Yukio Mishima (1925-70)
Yukio Mishima (pseudonym of Kimitake Hiraoka, 1925-70) born in Tokyo, have made tremendeous large amount pieces of different kind of art , including around 50 novels, 60 plays, dozens of historical books about literature, about 200 novels, and huge amount (maybe 2000) of articles in different kind of magazines.
He failed to qualify to army during WWII and served by working in aircraft factory. After war, he emloyed short time in finance ministry. Mishima's first novel was a partly autobiographical "Confessions of a Mask" which was succesfull enough to give him a possibility to start work as a full time writer.
He was obviously genious and was able to produce ready material straight without making any corrections. His most famous play was "Madame de Sade", which was his profound analysis of dark side of women's psyche.
Mishima was the organizator of Tatenokai, a society wich is focused to the physical fitness and martial arts. He committed a ritual suicide, seppuku as a protest against "modern Japanese weakness".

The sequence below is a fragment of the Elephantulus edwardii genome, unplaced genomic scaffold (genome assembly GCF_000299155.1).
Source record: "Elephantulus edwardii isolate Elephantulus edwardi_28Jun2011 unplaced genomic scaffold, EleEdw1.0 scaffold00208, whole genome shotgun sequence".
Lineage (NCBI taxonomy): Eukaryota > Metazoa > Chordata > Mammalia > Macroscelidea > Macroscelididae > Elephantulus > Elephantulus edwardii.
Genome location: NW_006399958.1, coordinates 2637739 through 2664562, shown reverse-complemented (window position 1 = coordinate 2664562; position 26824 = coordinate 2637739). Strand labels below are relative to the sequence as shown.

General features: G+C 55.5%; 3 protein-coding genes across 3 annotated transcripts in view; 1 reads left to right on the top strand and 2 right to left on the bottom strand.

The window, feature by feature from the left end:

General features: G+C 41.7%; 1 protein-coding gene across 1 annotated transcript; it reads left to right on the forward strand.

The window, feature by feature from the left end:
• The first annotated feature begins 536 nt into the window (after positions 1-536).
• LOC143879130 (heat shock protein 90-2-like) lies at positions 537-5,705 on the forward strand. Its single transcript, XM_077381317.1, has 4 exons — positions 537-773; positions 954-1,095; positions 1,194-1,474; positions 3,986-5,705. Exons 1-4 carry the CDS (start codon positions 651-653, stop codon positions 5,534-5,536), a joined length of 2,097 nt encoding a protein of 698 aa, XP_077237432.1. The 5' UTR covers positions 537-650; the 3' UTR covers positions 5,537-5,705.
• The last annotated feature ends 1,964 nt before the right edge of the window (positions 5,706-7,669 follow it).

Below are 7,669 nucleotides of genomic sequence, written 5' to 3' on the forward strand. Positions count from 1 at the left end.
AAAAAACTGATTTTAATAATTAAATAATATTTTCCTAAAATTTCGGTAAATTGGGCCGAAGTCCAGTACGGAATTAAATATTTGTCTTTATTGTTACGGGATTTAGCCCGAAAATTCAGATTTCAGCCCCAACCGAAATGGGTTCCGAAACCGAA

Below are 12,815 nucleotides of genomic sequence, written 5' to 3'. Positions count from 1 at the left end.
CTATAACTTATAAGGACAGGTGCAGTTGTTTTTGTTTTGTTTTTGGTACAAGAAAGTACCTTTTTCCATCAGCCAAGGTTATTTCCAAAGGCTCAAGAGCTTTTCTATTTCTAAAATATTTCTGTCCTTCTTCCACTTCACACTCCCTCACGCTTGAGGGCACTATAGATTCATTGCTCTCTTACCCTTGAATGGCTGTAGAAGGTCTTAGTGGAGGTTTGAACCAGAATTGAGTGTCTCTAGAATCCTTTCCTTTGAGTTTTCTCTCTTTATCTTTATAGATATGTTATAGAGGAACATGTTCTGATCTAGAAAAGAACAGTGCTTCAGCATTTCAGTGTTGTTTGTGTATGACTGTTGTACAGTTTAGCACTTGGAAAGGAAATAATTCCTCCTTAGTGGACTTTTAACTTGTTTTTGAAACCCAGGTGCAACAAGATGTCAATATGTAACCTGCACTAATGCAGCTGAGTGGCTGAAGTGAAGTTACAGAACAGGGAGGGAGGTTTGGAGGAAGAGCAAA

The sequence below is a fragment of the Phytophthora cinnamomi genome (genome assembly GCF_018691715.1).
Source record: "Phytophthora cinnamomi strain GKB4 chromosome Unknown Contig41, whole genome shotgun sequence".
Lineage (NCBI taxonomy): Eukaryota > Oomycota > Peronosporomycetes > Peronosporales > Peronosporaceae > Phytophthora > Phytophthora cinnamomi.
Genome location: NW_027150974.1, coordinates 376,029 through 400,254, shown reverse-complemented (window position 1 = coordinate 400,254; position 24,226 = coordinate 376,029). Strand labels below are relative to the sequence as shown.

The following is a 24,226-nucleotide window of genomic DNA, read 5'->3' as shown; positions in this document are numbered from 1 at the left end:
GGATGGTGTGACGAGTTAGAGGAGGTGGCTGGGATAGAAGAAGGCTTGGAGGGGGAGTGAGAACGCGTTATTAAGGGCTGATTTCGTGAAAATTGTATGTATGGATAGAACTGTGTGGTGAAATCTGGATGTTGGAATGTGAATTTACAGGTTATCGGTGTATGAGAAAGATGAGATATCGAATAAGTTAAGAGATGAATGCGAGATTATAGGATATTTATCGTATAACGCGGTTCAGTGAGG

Many researchers and have analyzed his life, and noticed that in his personality it is possible to notice almost each parts of humanity, wich is valid fact for most of the world's known genious. His homosexual tendency was publicly known.
I recently found Philip Glass's wonderful soundtrack from the biographical movie "Mishima". Unfortunatedly I haven't had a possibility to see the film itself yet, but what comes to the music, it seems very fascinating.
- Confessions of a Mask. (1949)
- Thirst for Love. (1950)
- Forbidden Colors. (1951, 1952)
- Death in Midsummer. (1953)
- The Sound of Waves. (1954)
- The Modern Noh-plays. (1956)
- The Temple of the Golden Pavilion. (1956)
- Kyoko's House. (1959)
- After the Banquet. (1960)
- The Sailor who Fell from Grace with the Sea. (1963)
- Madame de Sade. (1965)
- The Sea of Fertility Spring Snow. (1965)
- Runaway Horses. (1967)
- The Temple of Dawn. ( 1968)
- The Decay of the Angel. (1970)